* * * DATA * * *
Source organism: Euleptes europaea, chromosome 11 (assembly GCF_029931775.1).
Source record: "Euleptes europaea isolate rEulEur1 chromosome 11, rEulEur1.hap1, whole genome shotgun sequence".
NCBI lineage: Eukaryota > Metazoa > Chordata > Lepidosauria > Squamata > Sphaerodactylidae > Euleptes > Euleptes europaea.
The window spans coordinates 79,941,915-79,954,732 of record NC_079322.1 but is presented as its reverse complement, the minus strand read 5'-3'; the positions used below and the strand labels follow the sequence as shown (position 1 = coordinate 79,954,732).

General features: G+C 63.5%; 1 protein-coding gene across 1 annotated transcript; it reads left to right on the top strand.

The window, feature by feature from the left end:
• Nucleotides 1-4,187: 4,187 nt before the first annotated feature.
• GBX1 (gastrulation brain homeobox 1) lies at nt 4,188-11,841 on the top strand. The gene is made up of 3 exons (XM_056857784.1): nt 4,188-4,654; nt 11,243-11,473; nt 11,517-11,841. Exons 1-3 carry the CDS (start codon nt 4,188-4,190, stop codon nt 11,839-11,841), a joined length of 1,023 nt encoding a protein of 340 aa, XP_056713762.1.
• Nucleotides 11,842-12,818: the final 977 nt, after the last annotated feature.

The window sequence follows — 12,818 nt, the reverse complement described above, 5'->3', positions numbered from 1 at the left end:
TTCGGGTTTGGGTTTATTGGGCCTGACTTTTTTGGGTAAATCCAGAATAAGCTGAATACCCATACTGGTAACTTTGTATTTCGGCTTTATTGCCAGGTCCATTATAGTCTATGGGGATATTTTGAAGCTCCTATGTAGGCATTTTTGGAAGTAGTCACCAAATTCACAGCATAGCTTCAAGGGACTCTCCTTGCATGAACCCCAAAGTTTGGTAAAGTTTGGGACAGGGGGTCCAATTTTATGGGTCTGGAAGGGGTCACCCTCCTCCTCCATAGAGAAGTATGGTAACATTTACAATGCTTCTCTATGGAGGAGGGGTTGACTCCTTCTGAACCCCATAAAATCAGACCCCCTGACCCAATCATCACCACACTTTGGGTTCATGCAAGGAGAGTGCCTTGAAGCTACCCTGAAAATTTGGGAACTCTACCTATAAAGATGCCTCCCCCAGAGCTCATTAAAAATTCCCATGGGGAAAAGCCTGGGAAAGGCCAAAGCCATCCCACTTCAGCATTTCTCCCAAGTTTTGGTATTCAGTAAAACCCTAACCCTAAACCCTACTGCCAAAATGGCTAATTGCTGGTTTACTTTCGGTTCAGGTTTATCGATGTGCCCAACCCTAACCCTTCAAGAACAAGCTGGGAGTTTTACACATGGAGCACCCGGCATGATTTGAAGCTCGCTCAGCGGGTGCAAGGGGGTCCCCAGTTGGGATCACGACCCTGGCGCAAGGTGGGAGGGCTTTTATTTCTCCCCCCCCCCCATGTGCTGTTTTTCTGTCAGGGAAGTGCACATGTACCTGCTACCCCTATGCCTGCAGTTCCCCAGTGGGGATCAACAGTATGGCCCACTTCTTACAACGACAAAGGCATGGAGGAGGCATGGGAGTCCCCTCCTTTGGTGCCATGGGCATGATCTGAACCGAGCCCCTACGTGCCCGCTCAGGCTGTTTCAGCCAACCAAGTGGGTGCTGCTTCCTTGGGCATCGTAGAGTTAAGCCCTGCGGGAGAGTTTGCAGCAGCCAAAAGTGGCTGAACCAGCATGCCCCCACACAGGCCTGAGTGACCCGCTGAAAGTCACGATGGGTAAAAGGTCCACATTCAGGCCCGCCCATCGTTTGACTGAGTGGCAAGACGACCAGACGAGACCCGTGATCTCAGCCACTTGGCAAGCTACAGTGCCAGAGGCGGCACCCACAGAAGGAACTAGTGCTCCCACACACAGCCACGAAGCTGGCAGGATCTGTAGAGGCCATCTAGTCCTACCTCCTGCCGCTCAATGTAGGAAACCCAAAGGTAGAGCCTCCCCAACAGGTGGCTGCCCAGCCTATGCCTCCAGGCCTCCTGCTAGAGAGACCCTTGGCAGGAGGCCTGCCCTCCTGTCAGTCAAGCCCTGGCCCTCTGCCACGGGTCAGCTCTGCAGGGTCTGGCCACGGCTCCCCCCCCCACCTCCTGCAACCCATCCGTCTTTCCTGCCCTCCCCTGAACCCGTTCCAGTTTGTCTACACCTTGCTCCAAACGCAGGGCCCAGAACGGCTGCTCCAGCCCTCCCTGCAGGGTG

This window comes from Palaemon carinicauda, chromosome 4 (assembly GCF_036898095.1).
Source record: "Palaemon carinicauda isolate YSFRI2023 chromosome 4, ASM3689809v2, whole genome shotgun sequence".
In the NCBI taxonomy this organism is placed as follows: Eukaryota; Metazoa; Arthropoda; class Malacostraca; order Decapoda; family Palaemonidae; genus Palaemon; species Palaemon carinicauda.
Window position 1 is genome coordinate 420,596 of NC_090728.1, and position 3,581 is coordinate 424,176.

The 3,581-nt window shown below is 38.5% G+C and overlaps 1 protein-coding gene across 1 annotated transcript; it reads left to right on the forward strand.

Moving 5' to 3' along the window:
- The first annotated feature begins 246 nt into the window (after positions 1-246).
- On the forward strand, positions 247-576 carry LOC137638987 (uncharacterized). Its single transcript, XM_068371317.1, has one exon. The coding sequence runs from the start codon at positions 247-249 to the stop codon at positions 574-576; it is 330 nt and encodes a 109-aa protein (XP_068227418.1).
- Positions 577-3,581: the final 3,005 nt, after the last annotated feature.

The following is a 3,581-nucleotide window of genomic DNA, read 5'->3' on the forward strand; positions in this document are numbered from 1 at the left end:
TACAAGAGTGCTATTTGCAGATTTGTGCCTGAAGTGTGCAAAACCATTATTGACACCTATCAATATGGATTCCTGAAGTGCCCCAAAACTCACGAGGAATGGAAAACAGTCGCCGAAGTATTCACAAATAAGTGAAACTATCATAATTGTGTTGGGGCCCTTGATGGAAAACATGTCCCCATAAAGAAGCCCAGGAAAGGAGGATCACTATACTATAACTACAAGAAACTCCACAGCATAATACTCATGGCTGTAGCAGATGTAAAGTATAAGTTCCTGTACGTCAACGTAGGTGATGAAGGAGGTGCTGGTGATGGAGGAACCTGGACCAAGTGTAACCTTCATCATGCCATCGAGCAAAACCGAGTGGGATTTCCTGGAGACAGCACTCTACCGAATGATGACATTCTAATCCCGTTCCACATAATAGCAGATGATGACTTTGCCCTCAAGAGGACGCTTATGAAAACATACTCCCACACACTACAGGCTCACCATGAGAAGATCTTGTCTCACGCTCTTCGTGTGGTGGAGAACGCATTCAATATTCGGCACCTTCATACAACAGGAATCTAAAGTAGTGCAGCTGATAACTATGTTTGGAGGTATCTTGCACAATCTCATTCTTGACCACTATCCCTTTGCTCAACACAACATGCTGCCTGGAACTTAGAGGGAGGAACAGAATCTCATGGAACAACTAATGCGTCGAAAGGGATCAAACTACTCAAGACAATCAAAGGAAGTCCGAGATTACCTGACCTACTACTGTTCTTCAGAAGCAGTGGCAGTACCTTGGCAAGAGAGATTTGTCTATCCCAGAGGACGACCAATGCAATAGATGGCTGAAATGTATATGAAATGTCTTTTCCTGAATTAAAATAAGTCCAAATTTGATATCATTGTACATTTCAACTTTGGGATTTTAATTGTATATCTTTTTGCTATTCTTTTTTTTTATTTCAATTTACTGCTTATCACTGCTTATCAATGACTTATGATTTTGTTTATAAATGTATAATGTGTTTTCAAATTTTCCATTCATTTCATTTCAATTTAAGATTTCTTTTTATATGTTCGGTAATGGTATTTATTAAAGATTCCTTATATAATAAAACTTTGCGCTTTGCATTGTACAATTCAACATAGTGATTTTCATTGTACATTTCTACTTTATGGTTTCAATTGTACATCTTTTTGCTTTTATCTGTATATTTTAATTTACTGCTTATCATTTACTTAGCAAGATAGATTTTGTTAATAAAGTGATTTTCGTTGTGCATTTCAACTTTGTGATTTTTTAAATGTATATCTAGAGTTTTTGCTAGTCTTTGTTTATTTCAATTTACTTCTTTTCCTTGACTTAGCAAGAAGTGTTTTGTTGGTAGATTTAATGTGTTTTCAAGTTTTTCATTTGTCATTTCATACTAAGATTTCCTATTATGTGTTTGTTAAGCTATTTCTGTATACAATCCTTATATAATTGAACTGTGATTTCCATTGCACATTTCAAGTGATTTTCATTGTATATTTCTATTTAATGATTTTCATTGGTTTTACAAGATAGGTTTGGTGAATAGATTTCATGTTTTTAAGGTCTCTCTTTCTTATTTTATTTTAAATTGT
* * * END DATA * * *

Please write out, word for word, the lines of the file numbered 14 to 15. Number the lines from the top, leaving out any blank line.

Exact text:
In the NCBI taxonomy this organism is placed as follows: Eukaryota; Metazoa; Arthropoda; class Malacostraca; order Decapoda; family Palaemonidae; genus Palaemon; species Palaemon carinicauda.
Window position 1 is genome coordinate 420,596 of NC_090728.1, and position 3,581 is coordinate 424,176.